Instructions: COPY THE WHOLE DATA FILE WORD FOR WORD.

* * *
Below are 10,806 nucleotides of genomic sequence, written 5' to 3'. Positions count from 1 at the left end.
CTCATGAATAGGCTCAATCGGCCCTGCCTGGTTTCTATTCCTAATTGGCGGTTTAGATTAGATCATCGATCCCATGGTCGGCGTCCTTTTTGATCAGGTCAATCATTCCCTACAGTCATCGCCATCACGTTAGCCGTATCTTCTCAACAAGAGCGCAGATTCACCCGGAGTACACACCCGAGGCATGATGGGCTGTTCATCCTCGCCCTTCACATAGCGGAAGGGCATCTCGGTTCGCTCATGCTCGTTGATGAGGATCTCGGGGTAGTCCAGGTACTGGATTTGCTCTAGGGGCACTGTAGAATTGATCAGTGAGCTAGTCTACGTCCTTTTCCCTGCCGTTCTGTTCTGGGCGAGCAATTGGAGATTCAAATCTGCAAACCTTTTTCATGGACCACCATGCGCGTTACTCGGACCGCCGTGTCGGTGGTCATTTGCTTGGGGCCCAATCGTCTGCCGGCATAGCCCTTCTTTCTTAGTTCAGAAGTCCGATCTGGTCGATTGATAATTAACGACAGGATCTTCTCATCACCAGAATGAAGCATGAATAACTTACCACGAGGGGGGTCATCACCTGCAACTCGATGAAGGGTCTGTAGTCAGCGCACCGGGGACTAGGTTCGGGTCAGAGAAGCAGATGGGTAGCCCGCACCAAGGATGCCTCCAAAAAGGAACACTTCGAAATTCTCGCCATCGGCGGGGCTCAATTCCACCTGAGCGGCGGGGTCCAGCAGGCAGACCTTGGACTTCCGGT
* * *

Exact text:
Below are 10,806 nucleotides of genomic sequence, written 5' to 3'. Positions count from 1 at the left end.
CTCATGAATAGGCTCAATCGGCCCTGCCTGGTTTCTATTCCTAATTGGCGGTTTAGATTAGATCATCGATCCCATGGTCGGCGTCCTTTTTGATCAGGTCAATCATTCCCTACAGTCATCGCCATCACGTTAGCCGTATCTTCTCAACAAGAGCGCAGATTCACCCGGAGTACACACCCGAGGCATGATGGGCTGTTCATCCTCGCCCTTCACATAGCGGAAGGGCATCTCGGTTCGCTCATGCTCGTTGATGAGGATCTCGGGGTAGTCCAGGTACTGGATTTGCTCTAGGGGCACTGTAGAATTGATCAGTGAGCTAGTCTACGTCCTTTTCCCTGCCGTTCTGTTCTGGGCGAGCAATTGGAGATTCAAATCTGCAAACCTTTTTCATGGACCACCATGCGCGTTACTCGGACCGCCGTGTCGGTGGTCATTTGCTTGGGGCCCAATCGTCTGCCGGCATAGCCCTTCTTTCTTAGTTCAGAAGTCCGATCTGGTCGATTGATAATTAACGACAGGATCTTCTCATCACCAGAATGAAGCATGAATAACTTACCACGAGGGGGGTCATCACCTGCAACTCGATGAAGGGTCTGTAGTCAGCGCACCGGGGACTAGGTTCGGGTCAGAGAAGCAGATGGGTAGCCCGCACCAAGGATGCCTCCAAAAAGGAACACTTCGAAATTCTCGCCATCGGCGGGGCTCAATTCCACCTGAGCGGCGGGGTCCAGCAGGCAGACCTTGGACTTCCGGT